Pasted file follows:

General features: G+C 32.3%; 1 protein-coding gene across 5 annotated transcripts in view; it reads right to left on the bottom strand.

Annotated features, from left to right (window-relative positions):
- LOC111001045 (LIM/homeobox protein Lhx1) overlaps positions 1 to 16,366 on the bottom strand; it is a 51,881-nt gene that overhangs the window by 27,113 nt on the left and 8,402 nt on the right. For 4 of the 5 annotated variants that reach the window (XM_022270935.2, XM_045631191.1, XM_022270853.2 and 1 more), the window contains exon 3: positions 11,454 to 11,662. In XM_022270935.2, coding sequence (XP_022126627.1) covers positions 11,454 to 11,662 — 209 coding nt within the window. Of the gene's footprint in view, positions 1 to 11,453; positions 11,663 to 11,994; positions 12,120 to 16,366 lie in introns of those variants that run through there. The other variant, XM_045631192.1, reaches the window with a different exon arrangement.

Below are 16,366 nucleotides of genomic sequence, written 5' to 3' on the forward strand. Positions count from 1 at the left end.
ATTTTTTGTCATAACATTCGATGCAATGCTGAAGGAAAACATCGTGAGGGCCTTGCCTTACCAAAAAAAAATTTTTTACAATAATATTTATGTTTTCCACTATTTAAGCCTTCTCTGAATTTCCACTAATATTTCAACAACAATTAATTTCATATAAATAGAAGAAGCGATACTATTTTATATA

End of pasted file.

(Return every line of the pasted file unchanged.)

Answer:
General features: G+C 32.3%; 1 protein-coding gene across 5 annotated transcripts in view; it reads right to left on the bottom strand.

Annotated features, from left to right (window-relative positions):
- LOC111001045 (LIM/homeobox protein Lhx1) overlaps positions 1 to 16,366 on the bottom strand; it is a 51,881-nt gene that overhangs the window by 27,113 nt on the left and 8,402 nt on the right. For 4 of the 5 annotated variants that reach the window (XM_022270935.2, XM_045631191.1, XM_022270853.2 and 1 more), the window contains exon 3: positions 11,454 to 11,662. In XM_022270935.2, coding sequence (XP_022126627.1) covers positions 11,454 to 11,662 — 209 coding nt within the window. Of the gene's footprint in view, positions 1 to 11,453; positions 11,663 to 11,994; positions 12,120 to 16,366 lie in introns of those variants that run through there. The other variant, XM_045631192.1, reaches the window with a different exon arrangement.

Below are 16,366 nucleotides of genomic sequence, written 5' to 3' on the forward strand. Positions count from 1 at the left end.
ATTTTTTGTCATAACATTCGATGCAATGCTGAAGGAAAACATCGTGAGGGCCTTGCCTTACCAAAAAAAAATTTTTTACAATAATATTTATGTTTTCCACTATTTAAGCCTTCTCTGAATTTCCACTAATATTTCAACAACAATTAATTTCATATAAATAGAAGAAGCGATACTATTTTATATA